Spring is here! We’re looking forward to the sunnier weather and new opportunities to bring F.L.O.W. to more locations and events. We’re still looking for a place to house our new-to-us electric assist cargo bike, as well as a soon-to-be-constructed customized trailer--if you have a space near the Women’s Center for Creative Work and would be interested in helping to host us, we would most appreciate your help!
If you’re interested in joining us as a volunteer, please come to our next volunteer meeting: Thursday, April 4th, 7-9pm at the WCCW. We’d especially love to meet you if you might like to work on programming with local libraries or other organizations, or during F.L.O.W.’s Sunday office hours. In keeping with our mission and core values, we would particularly welcome the leadership and experience of women, trans, queer, gender-nonconforming, working class, or disabled feminists of color in our collective. Feel free to send questions to email@example.com
Rad reads for April
National Poetry Month is here! We have some real gems on our shelves right now--from writers whose names might be familiar, like Anne Sexton, Elizabeth Bishop, or Christina Rossetti, and from contemporary poets producing new and illuminating work about the world we’re living in now.
Those include three new collections published by Haymarket Press in 2018. Mahogany L. Browne, author of Black Girl Magic, writes of Chicago performance poet and playwright Britteney Black Rose Kapri’s new book of poems, Black Queer Hoe: “As profound as Eartha Kitt, as futuristic in her feminism as Grace Jones as positively unabashed about her body as Josephine Baker and as lyrically provocative as Cardi B; Kapri's multi-genre'd poetic offering is a new home for those unafraid of this brave cruel world.” Caribbean-American poet and teacher Aja Monet’s My Mother Was a Freedom Fighter is on our shelves now; she read the title poem at the Washington, D.C. Women’s March in 2017 to commemorate women of the Diaspora. Angela Y. Davis says of her work, “This stunning volume reminds us that conflict and contradiction can produce hope and that poetry can orient us toward a future we may not yet realize we want.” And definitely check out poet, artist, and educator H. Melt’s On My Way to Liberation, which “envisions a world where trans people are respected, loved and celebrated every day.”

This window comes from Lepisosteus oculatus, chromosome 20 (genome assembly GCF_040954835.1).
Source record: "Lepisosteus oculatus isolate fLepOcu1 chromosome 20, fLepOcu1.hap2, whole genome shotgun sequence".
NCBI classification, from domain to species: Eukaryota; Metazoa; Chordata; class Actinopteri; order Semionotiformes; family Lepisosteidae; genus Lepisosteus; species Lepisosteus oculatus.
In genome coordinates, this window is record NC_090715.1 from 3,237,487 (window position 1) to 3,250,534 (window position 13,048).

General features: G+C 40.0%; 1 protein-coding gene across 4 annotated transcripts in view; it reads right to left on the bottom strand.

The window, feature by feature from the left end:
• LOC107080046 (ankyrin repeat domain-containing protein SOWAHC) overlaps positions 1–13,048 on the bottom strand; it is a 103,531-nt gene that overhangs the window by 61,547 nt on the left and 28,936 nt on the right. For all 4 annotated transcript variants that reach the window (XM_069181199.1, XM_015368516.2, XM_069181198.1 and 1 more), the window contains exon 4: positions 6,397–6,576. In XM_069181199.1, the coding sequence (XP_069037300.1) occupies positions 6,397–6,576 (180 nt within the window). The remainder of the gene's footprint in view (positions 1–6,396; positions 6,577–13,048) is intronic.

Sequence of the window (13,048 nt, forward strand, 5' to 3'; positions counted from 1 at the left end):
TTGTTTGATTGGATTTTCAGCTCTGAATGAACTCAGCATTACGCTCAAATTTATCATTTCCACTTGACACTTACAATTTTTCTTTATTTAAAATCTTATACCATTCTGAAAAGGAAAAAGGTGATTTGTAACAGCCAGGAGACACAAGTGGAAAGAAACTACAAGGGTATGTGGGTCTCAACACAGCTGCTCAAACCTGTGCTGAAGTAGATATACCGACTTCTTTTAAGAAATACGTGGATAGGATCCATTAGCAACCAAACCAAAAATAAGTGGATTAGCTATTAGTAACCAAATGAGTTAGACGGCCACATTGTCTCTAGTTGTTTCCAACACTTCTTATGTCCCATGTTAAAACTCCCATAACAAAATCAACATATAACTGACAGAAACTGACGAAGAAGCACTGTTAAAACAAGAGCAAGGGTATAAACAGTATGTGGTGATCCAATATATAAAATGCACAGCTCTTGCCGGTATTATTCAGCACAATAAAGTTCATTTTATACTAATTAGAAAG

Although you may have read Jamaican-American poet Claudia Rankine’s collection Citizen: An American Lyric (2015; which we’d love another copy of!), you can also find her earlier book Don’t Let Me Be Lonely: An American Lyric (2004), described by Graywolf Press as “an important new confrontation with our culture right now, with a voice at its heart bewildered by the anxieties of race riots, terrorist attacks, medicated depression, and the antagonism of the television that won’t leave us alone.” Kentucky-based writer Ada Limón’s much-praised 2018 collection The Carrying is available now too. Journey Wila McAndrews concludes her review of it for PANK Magazine: “The Carrying is a spark of courage in our dark and troubled times, one that implores us to remain awake so we can remake our toughest selves ‘while everyone else is asleep.’” If an anthology of works by multiple authors sounds more your speed, pick up Amanda Hopkinson’s edited volume, Lovers and Comrades: Women’s resistance poetry from Central America.
April is also National Sexual Assault Awareness Month. You can find a lot of material in our collection on this subject, including among our zines. One of the more recently published among them is The Beginning and End of Rape: Confronting Sexual Violence in Native America, by activist Sarah Deer, which makes the argument that “Despite what major media sources say, violence against Native women is not an epidemic. An epidemic is biological and blameless. Violence against Native women is historical and political, bounded by oppression and colonial violence.” Jane Caputi’s historical work The Age of Sex Crime “asks us not only to name the phenomenon of sexually political murder, but to recognize sex crime in all of its various interconnecting manifestations.” For perspectives on how sexual violence has been discussed and understood in the past, you might check out older books like Rape in Marriage, by Diana Russell (1982), Battered Wives, by Dell Martin (1976), or Rape: The Politics of Consciousness, by Susan Griffin (1986).
It’s a big month for national observances! Here are a few more recommendations to fit the bill.
Mathematics Awareness Month: Margaret Alic, Hypatia’s Heritage: A History of Women in Science from Antiquity through the Nineteenth Century; Amy Wibowo, How do Calculators Even.
Black Women’s History Month: Gerda Lerner, Black Women in White America: A Documentary History; William L. Andrews, ed. Sisters of the Spirit: Three Black Women’s Autobiographies of the Nineteenth Century; Tera W. Hunter, To ‘Joy My Freedom: Southern Black Women’s Lives and Labors After the Civil War.